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Clin Exp Pharmacol Physiol. 2015 Jun;42(6):632-9. doi: 10.1111/1440-1681.12412.

Lycopene inhibits cyclic strain-induced endothelin-1 expression through the suppression of reactive oxygen species generation and induction of heme oxygenase-1 in human umbilical vein endothelial cells.

Author information

1
Division of Cardiology, Department of Internal Medicine, Shuang Ho Hospital, Taipei Medical University, New Taipei City, Taiwan.
2
Shin Kong Wu Ho-Su Memorial Hospital, Taipei Medical University, Taipei, Taiwan.
3
Department of Surgery, School of Medicine, Taipei Medical University, Taipei, Taiwan.
4
Department of Internal Medicine, School of Medicine, College of Medicine, Taipei Medical University, Taipei, Taiwan.
5
School of Chinese Medicine, China Medical University, Taichung, Taiwan.
6
Department of Biochemistry, School of Medicine, China Medical University, Taichung, Taiwan.
7
Graduate Institute of Clinical Medicine, College of Medicine, China Medical University, Taichung, Taiwan.
8
Institute of Biomedical Sciences, Academia Sinica, Taipei, Taiwan.

Abstract

Lycopene is the most potent active antioxidant among the major carotenoids, and its use has been associated with a reduced risk for cardiovascular disease (CVD). Endothelin-1 (ET-1) is a powerful vasopressor synthesized by endothelial cells and plays a crucial role in the pathophysiology of CVD. However, the direct effects of lycopene on vascular endothelial cells have not been fully described. This study investigated the effects of lycopene on cyclic strain-induced ET-1 gene expression in human umbilical vein endothelial cells (HUVECs) and identified the signal transduction pathways that are involved in this process. Cultured HUVECs were exposed to cyclic strain (20% in length, 1 Hz) in the presence or absence of lycopene. Lycopene inhibited strain-induced ET-1 expression through the suppression of reactive oxygen species (ROS) generation through attenuation of p22(phox) mRNA expression and NAD(P)H oxidase activity. Furthermore, lycopene inhibited strain-induced ET-1 secretion by reducing ROS-mediated extrace-llular signal-regulated kinase (ERK) phosphorylation. Conversely, lycopene treatment enhanced heme oxygenase-1 (HO-1) gene expression through the activation of phosphoinositide 3-kinase (PI3K)/Akt pathway, followed by induction of the nuclear factor erythroid 2-related factor 2 (Nrf2) nuclear translocation; in addition, HO-1 silencing partially inhibited the repressive effects of lycopene on strain-induced ET-1 expression. In summary, our study showed, for the first time, that lycopene inhibits cyclic strain-induced ET-1 gene expression through the suppression of ROS generation and induction of HO-1 in HUVECs. Therefore, this study provides new valuable insight into the molecular pathways that may contribute to the proposed beneficial effects of lycopene on the cardiovascular system.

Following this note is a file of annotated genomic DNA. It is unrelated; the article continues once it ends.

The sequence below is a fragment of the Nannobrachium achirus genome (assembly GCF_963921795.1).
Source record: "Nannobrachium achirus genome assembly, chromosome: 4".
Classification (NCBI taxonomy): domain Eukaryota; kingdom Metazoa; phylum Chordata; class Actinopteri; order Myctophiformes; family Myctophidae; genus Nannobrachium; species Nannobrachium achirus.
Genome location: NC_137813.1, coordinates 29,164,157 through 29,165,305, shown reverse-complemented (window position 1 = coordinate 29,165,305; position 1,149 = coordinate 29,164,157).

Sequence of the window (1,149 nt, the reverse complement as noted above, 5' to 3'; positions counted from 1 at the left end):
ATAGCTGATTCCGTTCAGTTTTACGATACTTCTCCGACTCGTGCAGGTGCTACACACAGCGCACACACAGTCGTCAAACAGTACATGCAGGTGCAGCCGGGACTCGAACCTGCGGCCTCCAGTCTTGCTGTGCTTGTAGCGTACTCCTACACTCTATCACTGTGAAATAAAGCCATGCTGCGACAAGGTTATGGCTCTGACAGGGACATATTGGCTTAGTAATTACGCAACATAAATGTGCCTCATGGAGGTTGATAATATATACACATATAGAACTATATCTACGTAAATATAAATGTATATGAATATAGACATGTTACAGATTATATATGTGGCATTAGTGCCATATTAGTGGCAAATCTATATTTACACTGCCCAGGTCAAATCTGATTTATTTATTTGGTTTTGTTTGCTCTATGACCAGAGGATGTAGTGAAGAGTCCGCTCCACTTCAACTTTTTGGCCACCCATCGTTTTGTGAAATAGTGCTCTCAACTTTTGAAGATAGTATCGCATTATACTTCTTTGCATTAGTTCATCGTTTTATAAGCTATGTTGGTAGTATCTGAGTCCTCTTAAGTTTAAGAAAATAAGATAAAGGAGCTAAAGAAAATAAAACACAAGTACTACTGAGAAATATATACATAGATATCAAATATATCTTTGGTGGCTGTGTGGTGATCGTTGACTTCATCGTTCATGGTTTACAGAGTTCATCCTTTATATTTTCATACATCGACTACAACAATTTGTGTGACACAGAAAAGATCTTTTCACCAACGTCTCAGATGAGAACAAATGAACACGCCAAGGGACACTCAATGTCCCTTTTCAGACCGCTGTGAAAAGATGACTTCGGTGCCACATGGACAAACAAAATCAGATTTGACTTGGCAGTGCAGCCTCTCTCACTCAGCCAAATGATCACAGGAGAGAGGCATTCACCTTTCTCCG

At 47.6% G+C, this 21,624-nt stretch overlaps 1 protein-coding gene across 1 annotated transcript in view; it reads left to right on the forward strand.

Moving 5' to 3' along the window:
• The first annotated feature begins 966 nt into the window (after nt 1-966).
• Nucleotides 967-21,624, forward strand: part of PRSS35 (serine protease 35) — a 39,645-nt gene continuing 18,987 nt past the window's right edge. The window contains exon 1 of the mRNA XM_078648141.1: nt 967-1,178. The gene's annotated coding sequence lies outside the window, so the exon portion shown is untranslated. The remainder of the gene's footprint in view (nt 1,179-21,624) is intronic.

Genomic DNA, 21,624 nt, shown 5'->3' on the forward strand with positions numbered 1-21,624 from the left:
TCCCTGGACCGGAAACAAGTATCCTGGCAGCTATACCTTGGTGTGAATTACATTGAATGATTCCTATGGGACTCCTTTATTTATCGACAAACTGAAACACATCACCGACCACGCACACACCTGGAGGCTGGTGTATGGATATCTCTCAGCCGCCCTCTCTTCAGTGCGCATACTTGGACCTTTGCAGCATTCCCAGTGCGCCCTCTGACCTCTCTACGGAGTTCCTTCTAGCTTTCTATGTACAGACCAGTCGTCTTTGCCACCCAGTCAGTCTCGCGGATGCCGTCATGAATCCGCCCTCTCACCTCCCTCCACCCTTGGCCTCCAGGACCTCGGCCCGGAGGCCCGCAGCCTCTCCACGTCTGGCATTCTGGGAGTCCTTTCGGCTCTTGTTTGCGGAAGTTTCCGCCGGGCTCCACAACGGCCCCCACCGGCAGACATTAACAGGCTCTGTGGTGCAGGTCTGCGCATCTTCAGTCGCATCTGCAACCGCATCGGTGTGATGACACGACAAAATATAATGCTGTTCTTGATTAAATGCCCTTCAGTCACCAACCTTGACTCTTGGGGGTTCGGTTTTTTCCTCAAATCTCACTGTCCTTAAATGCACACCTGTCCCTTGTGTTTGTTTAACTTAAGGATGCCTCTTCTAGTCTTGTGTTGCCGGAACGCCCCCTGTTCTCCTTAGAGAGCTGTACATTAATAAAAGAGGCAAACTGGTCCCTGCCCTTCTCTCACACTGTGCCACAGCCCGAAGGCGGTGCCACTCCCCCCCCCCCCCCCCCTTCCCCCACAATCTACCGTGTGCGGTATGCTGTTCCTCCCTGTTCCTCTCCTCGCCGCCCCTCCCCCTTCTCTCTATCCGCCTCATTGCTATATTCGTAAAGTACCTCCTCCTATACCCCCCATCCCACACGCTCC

KEYWORDS:

endothelial cells; endothelin-1; heme oxygenase-1; lycopene; reactive oxygen species; strain

PMID:
25932745
DOI:
10.1111/1440-1681.12412
[Indexed for MEDLINE]

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